The United States shouldn’t be distracted by North Korea’s latest weapons test

Korean Central News Agency (KCNA) released this photo of Kim Jong Un on April 17, 2019
Image: KCNA

On April 18, North Korean media reported that on the previous day, Kim Jong Un observed the testing of a new “tactical guided weapon.” Outside security experts quickly ruled out the weapon being an intercontinental ballistic missile, meaning it is most likely a component of North Korea’s conventional artillery.

Though this is the first weapon test since the February summit in Hanoi, Vietnam between Kim Jong Un and Donald Trump, it would be a mistake to regard this action as a sign that North Korea is sending a threatening message to Washington. In fact, while the details of the device and intentions behind the test remain unclear, it may be viewed as an overall positive in terms of diplomacy with the United States.

Consider the situation in Pyongyang. Kim Jong Un’s domestic agenda since the beginning of 2018 has been to improve North Korea’s economy, which has been decimated by a combination of internal neglect and United Nations sanctions.

Hoping to achieve sanctions relief through talks with President Trump, the Hanoi summit instead resulted in disagreement between the two sides and an early conclusion without a signed agreement. So returning from the highly anticipated trip empty-handed was likely a significant blow to Kim at home. Indeed, news that the second US-North Korean summit ended in failure is reported to be rapidly spreading among North Koreans.

It is important to remember that just as in the United States and South Korea, there are hardliners in Pyongyang who are skeptical of diplomacy. After two summits within a year with the American president without sanctions relief, the elite voices in North Korea that questioned the wisdom of engaging with the enemy have likely grown louder.

The test also came on the heels of the 14th Supreme Assembly in Pyongyang, the meeting of North Korea’s rubber-stamp parliament. There, Kim used policy speeches and cabinet reshuffles to reaffirm the government’s priority of developing the economy. While Kim did make the standard criticism of never surrendering to “hostile outside forces,” he did not mention the United States specifically or indicate North Korea would resume nuclear or ballistic missile tests.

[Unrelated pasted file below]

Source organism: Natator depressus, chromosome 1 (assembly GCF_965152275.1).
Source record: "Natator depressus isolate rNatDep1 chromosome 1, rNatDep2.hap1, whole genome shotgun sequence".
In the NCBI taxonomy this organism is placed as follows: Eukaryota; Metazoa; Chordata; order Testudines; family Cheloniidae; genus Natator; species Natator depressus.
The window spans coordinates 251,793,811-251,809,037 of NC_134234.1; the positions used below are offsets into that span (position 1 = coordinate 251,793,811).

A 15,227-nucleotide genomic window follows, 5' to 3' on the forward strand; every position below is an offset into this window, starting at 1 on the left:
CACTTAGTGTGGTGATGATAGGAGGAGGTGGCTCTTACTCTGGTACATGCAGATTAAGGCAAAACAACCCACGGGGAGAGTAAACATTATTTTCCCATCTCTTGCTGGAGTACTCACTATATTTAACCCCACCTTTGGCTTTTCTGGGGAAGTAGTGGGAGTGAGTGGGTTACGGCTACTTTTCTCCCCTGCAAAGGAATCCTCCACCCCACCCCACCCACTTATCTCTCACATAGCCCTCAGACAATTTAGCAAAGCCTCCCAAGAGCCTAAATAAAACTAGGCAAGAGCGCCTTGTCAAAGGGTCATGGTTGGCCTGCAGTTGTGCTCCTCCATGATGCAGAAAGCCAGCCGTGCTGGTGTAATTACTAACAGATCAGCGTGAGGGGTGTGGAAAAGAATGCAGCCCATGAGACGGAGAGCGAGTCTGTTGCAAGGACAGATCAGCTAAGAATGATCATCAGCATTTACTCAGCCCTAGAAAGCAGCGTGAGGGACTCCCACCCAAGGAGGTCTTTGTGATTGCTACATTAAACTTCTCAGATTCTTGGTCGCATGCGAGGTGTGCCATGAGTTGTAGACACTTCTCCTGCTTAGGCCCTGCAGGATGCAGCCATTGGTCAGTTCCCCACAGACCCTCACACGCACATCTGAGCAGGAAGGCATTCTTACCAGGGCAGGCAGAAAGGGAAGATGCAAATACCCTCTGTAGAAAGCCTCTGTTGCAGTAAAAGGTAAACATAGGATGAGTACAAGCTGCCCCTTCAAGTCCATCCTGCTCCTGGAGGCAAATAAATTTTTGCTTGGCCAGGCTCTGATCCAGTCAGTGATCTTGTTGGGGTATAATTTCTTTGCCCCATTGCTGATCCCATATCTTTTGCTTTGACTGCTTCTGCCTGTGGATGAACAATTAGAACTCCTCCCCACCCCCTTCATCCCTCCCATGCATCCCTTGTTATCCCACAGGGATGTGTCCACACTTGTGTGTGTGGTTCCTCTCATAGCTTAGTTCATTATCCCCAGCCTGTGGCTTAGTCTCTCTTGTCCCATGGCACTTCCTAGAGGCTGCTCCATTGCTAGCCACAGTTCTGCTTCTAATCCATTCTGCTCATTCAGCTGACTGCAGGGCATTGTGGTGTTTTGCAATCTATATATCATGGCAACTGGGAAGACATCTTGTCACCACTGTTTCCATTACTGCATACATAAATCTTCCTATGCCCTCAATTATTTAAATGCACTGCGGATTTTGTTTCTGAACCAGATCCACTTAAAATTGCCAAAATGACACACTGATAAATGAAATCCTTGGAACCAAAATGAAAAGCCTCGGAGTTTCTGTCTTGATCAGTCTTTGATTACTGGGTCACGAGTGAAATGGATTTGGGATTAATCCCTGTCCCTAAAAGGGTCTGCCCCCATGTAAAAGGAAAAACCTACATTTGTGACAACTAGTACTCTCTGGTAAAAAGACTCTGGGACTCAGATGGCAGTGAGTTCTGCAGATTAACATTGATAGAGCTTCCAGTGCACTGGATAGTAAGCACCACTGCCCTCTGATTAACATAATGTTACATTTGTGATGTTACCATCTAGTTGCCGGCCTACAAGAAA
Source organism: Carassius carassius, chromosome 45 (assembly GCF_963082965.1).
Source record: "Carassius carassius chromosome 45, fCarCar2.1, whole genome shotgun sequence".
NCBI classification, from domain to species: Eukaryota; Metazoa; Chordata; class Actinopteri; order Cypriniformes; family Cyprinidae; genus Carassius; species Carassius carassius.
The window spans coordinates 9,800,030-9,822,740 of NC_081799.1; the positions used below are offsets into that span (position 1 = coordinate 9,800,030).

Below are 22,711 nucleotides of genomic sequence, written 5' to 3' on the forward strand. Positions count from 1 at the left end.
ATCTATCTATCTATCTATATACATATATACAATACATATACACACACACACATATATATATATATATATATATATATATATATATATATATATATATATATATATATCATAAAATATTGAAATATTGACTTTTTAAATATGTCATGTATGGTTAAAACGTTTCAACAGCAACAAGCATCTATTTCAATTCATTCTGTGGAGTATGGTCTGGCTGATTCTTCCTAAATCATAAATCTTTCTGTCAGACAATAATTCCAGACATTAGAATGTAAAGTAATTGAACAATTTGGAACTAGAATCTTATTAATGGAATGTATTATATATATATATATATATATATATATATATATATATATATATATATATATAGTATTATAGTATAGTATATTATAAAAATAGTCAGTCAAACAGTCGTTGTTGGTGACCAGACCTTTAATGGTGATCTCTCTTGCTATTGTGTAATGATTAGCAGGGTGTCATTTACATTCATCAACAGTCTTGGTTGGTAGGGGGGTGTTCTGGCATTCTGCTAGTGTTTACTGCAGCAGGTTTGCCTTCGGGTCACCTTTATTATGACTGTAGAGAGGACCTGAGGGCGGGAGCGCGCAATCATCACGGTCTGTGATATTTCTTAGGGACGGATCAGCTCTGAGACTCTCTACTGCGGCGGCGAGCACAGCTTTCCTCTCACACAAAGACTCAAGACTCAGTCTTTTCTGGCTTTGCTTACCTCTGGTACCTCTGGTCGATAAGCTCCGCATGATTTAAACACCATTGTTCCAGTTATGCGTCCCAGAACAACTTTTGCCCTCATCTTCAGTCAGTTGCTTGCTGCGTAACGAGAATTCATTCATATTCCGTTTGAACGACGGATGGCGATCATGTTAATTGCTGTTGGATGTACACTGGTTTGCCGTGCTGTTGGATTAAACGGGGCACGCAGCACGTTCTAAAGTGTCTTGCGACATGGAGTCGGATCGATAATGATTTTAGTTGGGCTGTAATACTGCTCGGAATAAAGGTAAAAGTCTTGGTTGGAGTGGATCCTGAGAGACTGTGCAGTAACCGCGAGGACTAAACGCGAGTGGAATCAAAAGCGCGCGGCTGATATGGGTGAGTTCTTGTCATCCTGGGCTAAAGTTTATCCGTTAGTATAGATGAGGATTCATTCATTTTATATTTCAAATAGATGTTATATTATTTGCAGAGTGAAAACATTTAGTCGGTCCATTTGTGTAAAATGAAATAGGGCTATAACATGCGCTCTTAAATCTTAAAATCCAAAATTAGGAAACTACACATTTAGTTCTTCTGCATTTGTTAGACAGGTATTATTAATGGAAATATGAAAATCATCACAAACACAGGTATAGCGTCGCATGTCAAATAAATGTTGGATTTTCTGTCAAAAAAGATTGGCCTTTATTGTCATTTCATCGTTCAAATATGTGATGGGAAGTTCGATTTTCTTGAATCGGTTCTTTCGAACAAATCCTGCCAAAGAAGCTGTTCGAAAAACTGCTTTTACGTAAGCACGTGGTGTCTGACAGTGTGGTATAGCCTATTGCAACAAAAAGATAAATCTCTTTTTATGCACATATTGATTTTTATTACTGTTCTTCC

These factors add up to the likelihood that the recent test was mostly intended for an internal audience. After more than a year of overwhelming focus on the economy through diplomacy abroad and on-site visits at home, Kim needed to demonstrate that he is not neglecting the military, whose loyalty he must command in order to maintain absolute rule over the country.

However, while appeasing hardliners in Pyongyang, the North Korean leader has signaled that he is still serious about diplomacy with Washington. Remember, immediately following the Hanoi summit, activity began at the Sohae missile engine test site, leading some to speculate that North Korea might launch a satellite, which uses ballistic missile technology. While still possible, no new activity has been reported there in over a month. This most recent test, similar to the one in November of 2018, did not use ballistic missiles and North Korean media did not report on targets or specific adversaries.

These calculations indicate that Kim is aware of the provocation threshold but is careful not to cross it. He has also expressed a willingness to meet with President Trump again.

Therefore, the United States should trust its diplomatic instincts and continue genuine dialogue with North Korea. Finding common ground between Washington and Pyongyang was never going to be an easy task, but the recent weapon test does not represent a fundamental change to North Korea’s commitment to diplomacy.

Was the test a case of saber rattling? Perhaps, but the rattling was likely intended to keep North Korea’s military satisfied and not to intimidate the United States. For that, Kim would have used a much bigger saber.

Nate Kerkhoff is an assistant researcher at the Yonsei Institute for North Korean Studies. The views expressed are his own and do not necessarily reflect those of Daily NK.

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